Lexington-Fayette County Tree Board has extended the deadline for Tree Madness to October 31. The project allows Lexingtonians to vote on which city-maintained area will be reforested. The 14 “candidates” are: Appian Way, East Loudon Ave, Asbury Lane, St. Ann Drive, St. Margaret Drive, Beacon Hill Road, Harrodsburg Road (Larkspur Median), the Carver Center, Gainesway Park, North End Park, Mapleleaf Park, Pleasant Ridge Park, Johnson Heights Park, and Pine Meadows Park—or you can go for a write-in (no Naders please).

To vote, go to, or call 859.425.2828. Trees will be planted November 13. The project is funded by donations to the Lexington Tree Fund and a grant from the Lexington Council Garden Clubs.

Spring Forward, Fall Back

Set your clocks back an hour when you go to bed Saturday night. (Stop by the pharmacy for that anti-depressant you’re probably going to need when the days get shorter. Aren’t they available over-the-counter by now?)

Trick or Treat

In Fayette County, Trick or Treat will take place October 31, from 6 to 8pm. Please drive with caution, or, preferably, kick off the unofficial start to the holiday season in an appropriate fashion—purchase a lot of candy (enough for you and the kids); stay home; get started piling on that holiday 10! If you think celebrating Halloween on a Sunday is somehow Satanic in nature, you might elect to stay home for a fun family evening by gathering ‘round the Sunday hearth (i.e., plasma screen) for Desperate Housewives at 9, followed by the first season of Nip/Tuck at 10 over on F/X.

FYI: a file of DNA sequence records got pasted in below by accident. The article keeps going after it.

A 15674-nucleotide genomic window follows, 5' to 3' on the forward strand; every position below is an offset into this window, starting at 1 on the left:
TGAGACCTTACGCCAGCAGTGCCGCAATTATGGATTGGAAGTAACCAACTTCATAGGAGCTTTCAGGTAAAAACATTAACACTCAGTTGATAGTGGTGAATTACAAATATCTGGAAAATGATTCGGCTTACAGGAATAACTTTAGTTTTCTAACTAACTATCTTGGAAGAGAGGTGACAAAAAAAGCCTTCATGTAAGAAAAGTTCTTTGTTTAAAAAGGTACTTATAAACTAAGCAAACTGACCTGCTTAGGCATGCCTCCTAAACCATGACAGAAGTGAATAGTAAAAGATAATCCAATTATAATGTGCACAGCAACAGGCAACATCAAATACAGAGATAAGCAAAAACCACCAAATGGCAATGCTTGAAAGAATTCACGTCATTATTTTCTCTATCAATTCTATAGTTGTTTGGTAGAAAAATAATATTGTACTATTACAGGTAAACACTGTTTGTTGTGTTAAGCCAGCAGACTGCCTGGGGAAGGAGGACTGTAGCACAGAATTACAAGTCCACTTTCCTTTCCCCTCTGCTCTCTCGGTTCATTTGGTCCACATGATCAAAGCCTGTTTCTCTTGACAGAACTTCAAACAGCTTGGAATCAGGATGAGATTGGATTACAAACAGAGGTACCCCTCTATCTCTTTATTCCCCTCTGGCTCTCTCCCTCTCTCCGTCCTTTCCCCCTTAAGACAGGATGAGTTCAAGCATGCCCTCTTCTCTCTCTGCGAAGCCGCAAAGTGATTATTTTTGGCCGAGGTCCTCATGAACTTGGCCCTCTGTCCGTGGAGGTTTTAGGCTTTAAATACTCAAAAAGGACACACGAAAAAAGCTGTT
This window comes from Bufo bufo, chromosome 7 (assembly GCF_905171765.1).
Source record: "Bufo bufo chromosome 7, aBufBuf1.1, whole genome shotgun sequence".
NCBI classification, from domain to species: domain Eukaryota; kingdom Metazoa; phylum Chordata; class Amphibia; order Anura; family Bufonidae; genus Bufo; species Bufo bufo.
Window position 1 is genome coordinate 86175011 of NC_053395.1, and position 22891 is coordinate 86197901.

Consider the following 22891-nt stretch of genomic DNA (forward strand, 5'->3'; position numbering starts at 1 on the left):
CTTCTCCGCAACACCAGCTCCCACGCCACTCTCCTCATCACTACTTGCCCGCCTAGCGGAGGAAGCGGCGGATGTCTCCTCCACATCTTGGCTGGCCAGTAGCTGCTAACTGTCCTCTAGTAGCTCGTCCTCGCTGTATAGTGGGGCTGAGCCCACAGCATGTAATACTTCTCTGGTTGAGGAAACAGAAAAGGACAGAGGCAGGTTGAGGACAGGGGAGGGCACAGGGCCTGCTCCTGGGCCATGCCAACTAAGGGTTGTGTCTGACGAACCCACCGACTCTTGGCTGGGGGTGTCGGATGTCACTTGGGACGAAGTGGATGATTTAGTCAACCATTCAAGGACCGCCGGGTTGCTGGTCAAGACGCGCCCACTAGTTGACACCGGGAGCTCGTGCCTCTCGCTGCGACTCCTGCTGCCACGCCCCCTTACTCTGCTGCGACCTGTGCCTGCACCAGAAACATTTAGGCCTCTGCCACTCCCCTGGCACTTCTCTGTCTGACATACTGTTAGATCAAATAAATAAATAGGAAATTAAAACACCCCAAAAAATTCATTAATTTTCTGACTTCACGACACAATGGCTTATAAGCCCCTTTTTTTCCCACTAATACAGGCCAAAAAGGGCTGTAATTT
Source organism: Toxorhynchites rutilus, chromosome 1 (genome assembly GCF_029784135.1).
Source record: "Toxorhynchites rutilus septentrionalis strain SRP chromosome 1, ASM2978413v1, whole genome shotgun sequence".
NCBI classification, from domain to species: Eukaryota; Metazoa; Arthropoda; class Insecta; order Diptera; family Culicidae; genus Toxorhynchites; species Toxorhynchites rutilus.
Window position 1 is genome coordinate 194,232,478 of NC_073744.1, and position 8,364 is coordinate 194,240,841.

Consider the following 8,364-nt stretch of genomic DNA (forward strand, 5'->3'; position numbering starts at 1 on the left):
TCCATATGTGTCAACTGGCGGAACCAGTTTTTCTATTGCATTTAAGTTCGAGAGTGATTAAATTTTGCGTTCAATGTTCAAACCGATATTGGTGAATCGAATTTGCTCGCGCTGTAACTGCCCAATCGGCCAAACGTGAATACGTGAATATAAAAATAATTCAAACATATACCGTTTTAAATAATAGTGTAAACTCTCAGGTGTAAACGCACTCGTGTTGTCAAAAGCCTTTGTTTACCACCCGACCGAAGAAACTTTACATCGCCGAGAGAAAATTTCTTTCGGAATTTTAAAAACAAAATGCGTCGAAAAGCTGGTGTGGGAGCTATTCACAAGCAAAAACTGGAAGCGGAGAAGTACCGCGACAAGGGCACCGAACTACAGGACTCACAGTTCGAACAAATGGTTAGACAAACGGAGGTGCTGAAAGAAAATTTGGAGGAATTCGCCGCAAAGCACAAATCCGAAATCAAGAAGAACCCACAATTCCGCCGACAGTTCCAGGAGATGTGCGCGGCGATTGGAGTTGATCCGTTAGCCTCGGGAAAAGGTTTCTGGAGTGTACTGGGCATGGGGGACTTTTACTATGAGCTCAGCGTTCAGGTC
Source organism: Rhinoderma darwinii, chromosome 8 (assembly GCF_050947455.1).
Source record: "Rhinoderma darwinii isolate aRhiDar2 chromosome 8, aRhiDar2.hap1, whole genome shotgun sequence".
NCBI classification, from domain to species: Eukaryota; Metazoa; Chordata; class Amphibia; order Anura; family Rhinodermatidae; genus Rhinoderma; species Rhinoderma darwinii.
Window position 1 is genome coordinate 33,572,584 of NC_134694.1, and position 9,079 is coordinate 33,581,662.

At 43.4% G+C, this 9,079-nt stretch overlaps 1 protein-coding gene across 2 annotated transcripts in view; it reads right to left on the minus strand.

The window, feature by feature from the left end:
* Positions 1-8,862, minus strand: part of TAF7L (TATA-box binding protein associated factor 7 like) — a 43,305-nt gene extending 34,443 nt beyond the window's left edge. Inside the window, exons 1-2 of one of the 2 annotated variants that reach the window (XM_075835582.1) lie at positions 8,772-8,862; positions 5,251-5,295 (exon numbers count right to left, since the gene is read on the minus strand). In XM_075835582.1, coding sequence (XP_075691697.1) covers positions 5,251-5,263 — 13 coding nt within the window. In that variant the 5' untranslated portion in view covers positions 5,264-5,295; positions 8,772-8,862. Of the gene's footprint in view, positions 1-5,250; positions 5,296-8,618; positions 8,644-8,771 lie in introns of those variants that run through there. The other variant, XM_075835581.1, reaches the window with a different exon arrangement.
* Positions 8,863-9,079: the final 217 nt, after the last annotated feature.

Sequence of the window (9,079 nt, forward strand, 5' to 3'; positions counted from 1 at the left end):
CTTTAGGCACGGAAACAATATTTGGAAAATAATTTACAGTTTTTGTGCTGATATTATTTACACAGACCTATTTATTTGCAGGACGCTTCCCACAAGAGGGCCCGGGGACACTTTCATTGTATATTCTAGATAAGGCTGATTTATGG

If you’re a first-time voter, or just a little confused about the process of democracy in action on November 2, go to There you’ll find info about the election, the candidates, and be able to locate your precinct or legislative district

To Incinerate, Or Not To Incinerate

On November 4, there will be a discussion featuring members of the Madison County Chemical Weapons Working Group, 5:30-7pm, 230 Student Center, free. Scholars and community activists from the Madison County Chapter of the Chemical Weapons Working Group (CWWG) will discuss their resistance to on-site incineration of chemical weapons at the Bluegrass Army Depot. Organized by the Appalachian Studies Program. Presented by the College of Arts and Sciences Interdisciplinary Programs. Sponsored by the Office of the Dean, College of Arts and Sciences.

Get a Rake

There will be three leaf coll- ection zones this year instead of the usual six: downtown, inside New Circle Road and outside New Circle. (Although downtown IS inside New Circle Road, so just ask your Council Rep exactly how downtown is defined when it comes to sanitation matters.) Downtown is daily from November 8 to December 31. Inside New Circle Road, leaf collection will begin November 8 and end December 1.

Outside New Circle Road, which is apparently in a different time zone and season, collection will not begin until December 1 (ending December 31).

To submit an advocacy/activism activity or event for Quickies, email, or

To submit an advocacy/activism activity or event for Quickies, email, or